The worldwide impact of The First Vision
PALMYRA, New York — This Spring marks 200 years since Joseph Smith’s First Vision, where he says he saw God the Father and His son Jesus Christ appear to him in a grove of trees near his home.
The event is now marked as the beginning of The Church of Jesus Christ of Latter-day Saints and current church president Russell M. Nelson asked church members to pay special attention and read Smith’s accounts about it again during this bicentennial year.
Joseph Smith wrote that he had been pondering over religion for quite some time, ever since age 12 or so. When he was 14, he decided to go into the woods to ask about the state of his soul, and which church to join.
Listen to the report
“As historians, we’ve been looking to 2020 for quite some time,” says church historian Spencer McBride.
“I am aware this is a story about a young boy in western New York. But it transcends time and space. People all over the world hear this story and it means something to them,” he said.
McBride hosted The Joseph Smith Papers First Vision Podcast and has heard from people all over the world who listened to it and connected with it.
“When we think about the human experience and Joseph’s questions, they are not a lot different than what we ask today. His desire to connect with heaven is same today,” said McBride.
As a church general area 70 for North America Northeast, Elder Marc Clay sees that worldwide impact first hand.
“Buses come from all over… Often times you’ll see them talking as they go into the grove and [they come out] in a silent quiet reverence when they come out of the grove as they’ve taken a few minutes to feel the spirit that’s there and ponder on the magnitude what’s happened,” said Elder Clay.
One scholar and speaker on the First Vision, BYU church history professor Steven Harper, says he hears from people all the time about what the First Vision means for them. Like a woman from Taiwan who told him after a fireside how she got her testimony by listening to Joseph Smith’s story.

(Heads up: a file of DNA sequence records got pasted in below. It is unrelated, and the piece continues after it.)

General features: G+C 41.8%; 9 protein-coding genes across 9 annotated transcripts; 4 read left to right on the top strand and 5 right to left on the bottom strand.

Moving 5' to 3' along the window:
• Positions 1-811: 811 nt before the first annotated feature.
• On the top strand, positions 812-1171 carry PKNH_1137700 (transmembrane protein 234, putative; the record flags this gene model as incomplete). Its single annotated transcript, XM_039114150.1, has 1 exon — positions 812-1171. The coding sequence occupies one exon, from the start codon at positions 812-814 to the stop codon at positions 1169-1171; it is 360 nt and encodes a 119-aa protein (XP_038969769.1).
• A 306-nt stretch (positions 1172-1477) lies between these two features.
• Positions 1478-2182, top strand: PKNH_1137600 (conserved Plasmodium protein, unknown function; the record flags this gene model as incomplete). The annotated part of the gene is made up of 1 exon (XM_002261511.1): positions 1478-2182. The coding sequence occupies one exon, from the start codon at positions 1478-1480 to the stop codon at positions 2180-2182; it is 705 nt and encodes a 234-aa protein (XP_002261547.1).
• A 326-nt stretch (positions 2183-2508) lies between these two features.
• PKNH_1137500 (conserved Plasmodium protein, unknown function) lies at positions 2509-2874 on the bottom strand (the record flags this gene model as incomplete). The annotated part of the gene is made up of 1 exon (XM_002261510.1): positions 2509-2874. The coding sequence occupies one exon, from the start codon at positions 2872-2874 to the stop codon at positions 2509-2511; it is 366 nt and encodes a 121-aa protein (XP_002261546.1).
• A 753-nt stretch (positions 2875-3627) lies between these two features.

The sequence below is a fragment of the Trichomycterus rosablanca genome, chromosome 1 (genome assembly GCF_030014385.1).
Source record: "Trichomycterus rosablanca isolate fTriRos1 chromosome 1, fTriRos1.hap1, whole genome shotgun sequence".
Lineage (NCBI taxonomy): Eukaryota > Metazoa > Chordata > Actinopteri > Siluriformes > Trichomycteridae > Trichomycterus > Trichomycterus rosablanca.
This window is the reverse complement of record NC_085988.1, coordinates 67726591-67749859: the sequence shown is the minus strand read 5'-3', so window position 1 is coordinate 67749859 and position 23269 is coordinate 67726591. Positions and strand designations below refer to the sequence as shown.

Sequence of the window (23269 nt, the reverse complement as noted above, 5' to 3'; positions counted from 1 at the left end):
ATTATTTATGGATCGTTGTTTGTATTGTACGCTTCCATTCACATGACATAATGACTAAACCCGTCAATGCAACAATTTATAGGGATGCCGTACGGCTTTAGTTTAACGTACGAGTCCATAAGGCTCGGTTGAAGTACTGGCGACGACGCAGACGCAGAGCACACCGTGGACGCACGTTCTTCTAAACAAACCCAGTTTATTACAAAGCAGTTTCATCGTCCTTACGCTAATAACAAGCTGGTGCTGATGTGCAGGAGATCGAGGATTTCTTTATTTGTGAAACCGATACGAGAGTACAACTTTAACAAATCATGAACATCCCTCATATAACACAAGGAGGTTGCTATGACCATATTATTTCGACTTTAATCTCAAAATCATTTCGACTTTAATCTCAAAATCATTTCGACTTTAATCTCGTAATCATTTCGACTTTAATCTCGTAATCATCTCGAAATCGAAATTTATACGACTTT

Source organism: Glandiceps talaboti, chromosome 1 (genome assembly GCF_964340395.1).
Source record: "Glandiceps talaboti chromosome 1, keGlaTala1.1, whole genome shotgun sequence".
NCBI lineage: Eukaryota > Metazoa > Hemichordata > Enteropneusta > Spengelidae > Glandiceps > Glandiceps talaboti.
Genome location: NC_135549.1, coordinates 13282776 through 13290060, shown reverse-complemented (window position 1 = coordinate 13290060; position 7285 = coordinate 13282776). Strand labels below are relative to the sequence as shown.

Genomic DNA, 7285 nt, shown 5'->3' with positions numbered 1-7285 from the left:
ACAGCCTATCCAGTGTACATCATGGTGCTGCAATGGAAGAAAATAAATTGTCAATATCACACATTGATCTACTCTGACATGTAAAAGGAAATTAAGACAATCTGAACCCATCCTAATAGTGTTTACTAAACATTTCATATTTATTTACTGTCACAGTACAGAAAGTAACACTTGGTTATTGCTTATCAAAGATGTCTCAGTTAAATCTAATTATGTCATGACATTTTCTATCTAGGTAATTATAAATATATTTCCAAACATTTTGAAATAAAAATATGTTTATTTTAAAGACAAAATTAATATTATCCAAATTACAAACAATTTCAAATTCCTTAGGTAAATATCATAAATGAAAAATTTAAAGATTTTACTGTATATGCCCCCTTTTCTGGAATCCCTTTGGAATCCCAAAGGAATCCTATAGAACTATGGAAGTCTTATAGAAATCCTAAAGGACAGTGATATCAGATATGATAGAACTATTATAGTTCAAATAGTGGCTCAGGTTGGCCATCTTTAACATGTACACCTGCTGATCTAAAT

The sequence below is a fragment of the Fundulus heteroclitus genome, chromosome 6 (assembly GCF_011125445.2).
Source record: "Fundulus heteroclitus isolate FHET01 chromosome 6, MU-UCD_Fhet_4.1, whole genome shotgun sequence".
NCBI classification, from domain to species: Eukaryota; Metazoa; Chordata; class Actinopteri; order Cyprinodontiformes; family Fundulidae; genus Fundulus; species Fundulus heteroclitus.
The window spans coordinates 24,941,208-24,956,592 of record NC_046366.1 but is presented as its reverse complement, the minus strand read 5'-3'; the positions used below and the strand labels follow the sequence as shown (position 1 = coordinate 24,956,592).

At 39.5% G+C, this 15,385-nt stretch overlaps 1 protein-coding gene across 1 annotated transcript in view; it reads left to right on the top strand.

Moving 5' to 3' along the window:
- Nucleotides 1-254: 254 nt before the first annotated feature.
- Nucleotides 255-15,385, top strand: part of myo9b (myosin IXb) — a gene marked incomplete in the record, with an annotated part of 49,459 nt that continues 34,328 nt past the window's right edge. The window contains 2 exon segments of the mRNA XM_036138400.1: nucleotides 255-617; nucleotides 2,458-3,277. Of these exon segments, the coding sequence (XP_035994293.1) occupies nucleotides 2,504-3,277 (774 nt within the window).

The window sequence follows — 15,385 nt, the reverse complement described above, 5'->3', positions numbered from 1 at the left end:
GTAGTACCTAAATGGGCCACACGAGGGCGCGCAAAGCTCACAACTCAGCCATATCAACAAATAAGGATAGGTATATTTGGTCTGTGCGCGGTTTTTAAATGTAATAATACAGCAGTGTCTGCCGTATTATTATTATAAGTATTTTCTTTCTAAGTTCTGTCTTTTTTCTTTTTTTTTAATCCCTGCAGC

“That experience is archetypal…it is the epitome of our search for truth–Joseph Smith, seeking the God of love, and receiving revelation — it epitomizes how Saints think about God, about the nature of our own agency, about the accessibility of revelation, about how we know what we know,” said Harper.
His colleague at BYU Anthony Sweat also addressed that idea.
“It’s so powerful because, in one story, it’s the archetype of our lives. We are trying to overcome darkness and forces, we try to reach to heaven, we feel weak, God reaches out to us, he tells us he loves us, and opens heaven to us,” said Sweat.
Melissa Smith teaches early-morning seminary in the Rochester New York area, right in the heart of where the restoration started.
“I feel that is one of the things Joseph Smith got out of the First Vision, is the knowledge that God hears him. I want the youth to know God hears them, he is working in their lives. He is working on a grand scale, but he won’t let anyone fall through the cracks,” she said.
BYU professor of ancient scripture Kerry Muhlestein agrees.
“The Father knows the concerns of this boy, and he will answer those concerns,” he said. “I hope more than anything, we come away with a vision of how God cares for his children, that He Himself would come and start the process to bring us all home.”
Elder Clay says he hopes people around the world ponder on the “awesome, basic event” of the First Vision.
“That a young boy, age 14, with limited education, like each of us at some point in life, is searching to find answers,” he said.
KSL NewsRadio’s Mary Richards will have much more on the First Vision Bicentennial from upstate New York in our special coverage during General Conference on KSL NewsRadio.
“It started with Joseph, but it ends with us. Individually it does. It carries back into our own lives.”
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